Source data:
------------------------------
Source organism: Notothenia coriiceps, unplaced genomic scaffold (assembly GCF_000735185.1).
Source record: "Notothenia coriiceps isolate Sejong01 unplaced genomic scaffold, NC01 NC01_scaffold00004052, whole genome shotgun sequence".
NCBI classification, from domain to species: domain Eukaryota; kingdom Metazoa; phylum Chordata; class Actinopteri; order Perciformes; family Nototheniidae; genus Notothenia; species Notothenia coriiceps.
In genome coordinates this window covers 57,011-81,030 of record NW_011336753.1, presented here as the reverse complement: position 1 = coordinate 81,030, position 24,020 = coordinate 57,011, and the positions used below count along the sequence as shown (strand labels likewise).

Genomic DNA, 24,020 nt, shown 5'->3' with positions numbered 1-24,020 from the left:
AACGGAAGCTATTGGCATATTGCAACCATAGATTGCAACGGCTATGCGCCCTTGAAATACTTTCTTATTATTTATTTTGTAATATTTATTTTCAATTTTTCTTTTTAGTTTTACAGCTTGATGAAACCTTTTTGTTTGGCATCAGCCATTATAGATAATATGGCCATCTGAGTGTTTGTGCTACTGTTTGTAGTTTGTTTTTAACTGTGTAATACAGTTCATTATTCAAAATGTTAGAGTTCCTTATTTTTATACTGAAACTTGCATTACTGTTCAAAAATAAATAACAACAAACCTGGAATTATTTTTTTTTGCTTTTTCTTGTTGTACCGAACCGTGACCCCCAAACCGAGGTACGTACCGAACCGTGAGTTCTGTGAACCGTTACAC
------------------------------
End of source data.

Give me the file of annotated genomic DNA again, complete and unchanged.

Source organism: Notothenia coriiceps, unplaced genomic scaffold (assembly GCF_000735185.1).
Source record: "Notothenia coriiceps isolate Sejong01 unplaced genomic scaffold, NC01 NC01_scaffold00004052, whole genome shotgun sequence".
NCBI classification, from domain to species: domain Eukaryota; kingdom Metazoa; phylum Chordata; class Actinopteri; order Perciformes; family Nototheniidae; genus Notothenia; species Notothenia coriiceps.
In genome coordinates this window covers 57,011-81,030 of record NW_011336753.1, presented here as the reverse complement: position 1 = coordinate 81,030, position 24,020 = coordinate 57,011, and the positions used below count along the sequence as shown (strand labels likewise).

Genomic DNA, 24,020 nt, shown 5'->3' with positions numbered 1-24,020 from the left:
AACGGAAGCTATTGGCATATTGCAACCATAGATTGCAACGGCTATGCGCCCTTGAAATACTTTCTTATTATTTATTTTGTAATATTTATTTTCAATTTTTCTTTTTAGTTTTACAGCTTGATGAAACCTTTTTGTTTGGCATCAGCCATTATAGATAATATGGCCATCTGAGTGTTTGTGCTACTGTTTGTAGTTTGTTTTTAACTGTGTAATACAGTTCATTATTCAAAATGTTAGAGTTCCTTATTTTTATACTGAAACTTGCATTACTGTTCAAAAATAAATAACAACAAACCTGGAATTATTTTTTTTTGCTTTTTCTTGTTGTACCGAACCGTGACCCCCAAACCGAGGTACGTACCGAACCGTGAGTTCTGTGAACCGTTACAC